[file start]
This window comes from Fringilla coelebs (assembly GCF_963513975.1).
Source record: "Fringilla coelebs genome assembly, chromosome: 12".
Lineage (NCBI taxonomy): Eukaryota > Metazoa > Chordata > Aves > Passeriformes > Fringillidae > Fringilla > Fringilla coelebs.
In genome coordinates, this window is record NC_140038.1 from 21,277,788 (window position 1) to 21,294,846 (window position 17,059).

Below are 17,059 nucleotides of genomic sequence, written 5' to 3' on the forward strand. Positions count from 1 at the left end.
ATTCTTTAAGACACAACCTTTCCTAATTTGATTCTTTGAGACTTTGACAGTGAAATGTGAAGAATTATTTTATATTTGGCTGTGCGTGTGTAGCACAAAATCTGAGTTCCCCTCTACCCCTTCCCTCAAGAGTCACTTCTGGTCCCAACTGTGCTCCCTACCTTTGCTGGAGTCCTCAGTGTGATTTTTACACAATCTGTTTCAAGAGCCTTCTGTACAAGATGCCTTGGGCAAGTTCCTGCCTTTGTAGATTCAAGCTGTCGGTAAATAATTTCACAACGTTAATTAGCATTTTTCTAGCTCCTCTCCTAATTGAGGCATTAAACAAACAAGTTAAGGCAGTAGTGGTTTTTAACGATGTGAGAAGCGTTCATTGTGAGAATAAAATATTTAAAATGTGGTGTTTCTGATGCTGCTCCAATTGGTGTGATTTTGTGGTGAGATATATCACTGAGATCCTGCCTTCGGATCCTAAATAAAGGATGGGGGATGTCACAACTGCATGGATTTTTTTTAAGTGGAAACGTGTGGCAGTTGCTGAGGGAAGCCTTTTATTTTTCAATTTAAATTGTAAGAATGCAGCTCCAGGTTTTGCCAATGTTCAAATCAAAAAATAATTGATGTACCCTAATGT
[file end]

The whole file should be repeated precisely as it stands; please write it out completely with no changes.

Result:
This window comes from Fringilla coelebs (assembly GCF_963513975.1).
Source record: "Fringilla coelebs genome assembly, chromosome: 12".
Lineage (NCBI taxonomy): Eukaryota > Metazoa > Chordata > Aves > Passeriformes > Fringillidae > Fringilla > Fringilla coelebs.
In genome coordinates, this window is record NC_140038.1 from 21,277,788 (window position 1) to 21,294,846 (window position 17,059).

Below are 17,059 nucleotides of genomic sequence, written 5' to 3' on the forward strand. Positions count from 1 at the left end.
ATTCTTTAAGACACAACCTTTCCTAATTTGATTCTTTGAGACTTTGACAGTGAAATGTGAAGAATTATTTTATATTTGGCTGTGCGTGTGTAGCACAAAATCTGAGTTCCCCTCTACCCCTTCCCTCAAGAGTCACTTCTGGTCCCAACTGTGCTCCCTACCTTTGCTGGAGTCCTCAGTGTGATTTTTACACAATCTGTTTCAAGAGCCTTCTGTACAAGATGCCTTGGGCAAGTTCCTGCCTTTGTAGATTCAAGCTGTCGGTAAATAATTTCACAACGTTAATTAGCATTTTTCTAGCTCCTCTCCTAATTGAGGCATTAAACAAACAAGTTAAGGCAGTAGTGGTTTTTAACGATGTGAGAAGCGTTCATTGTGAGAATAAAATATTTAAAATGTGGTGTTTCTGATGCTGCTCCAATTGGTGTGATTTTGTGGTGAGATATATCACTGAGATCCTGCCTTCGGATCCTAAATAAAGGATGGGGGATGTCACAACTGCATGGATTTTTTTTAAGTGGAAACGTGTGGCAGTTGCTGAGGGAAGCCTTTTATTTTTCAATTTAAATTGTAAGAATGCAGCTCCAGGTTTTGCCAATGTTCAAATCAAAAAATAATTGATGTACCCTAATGT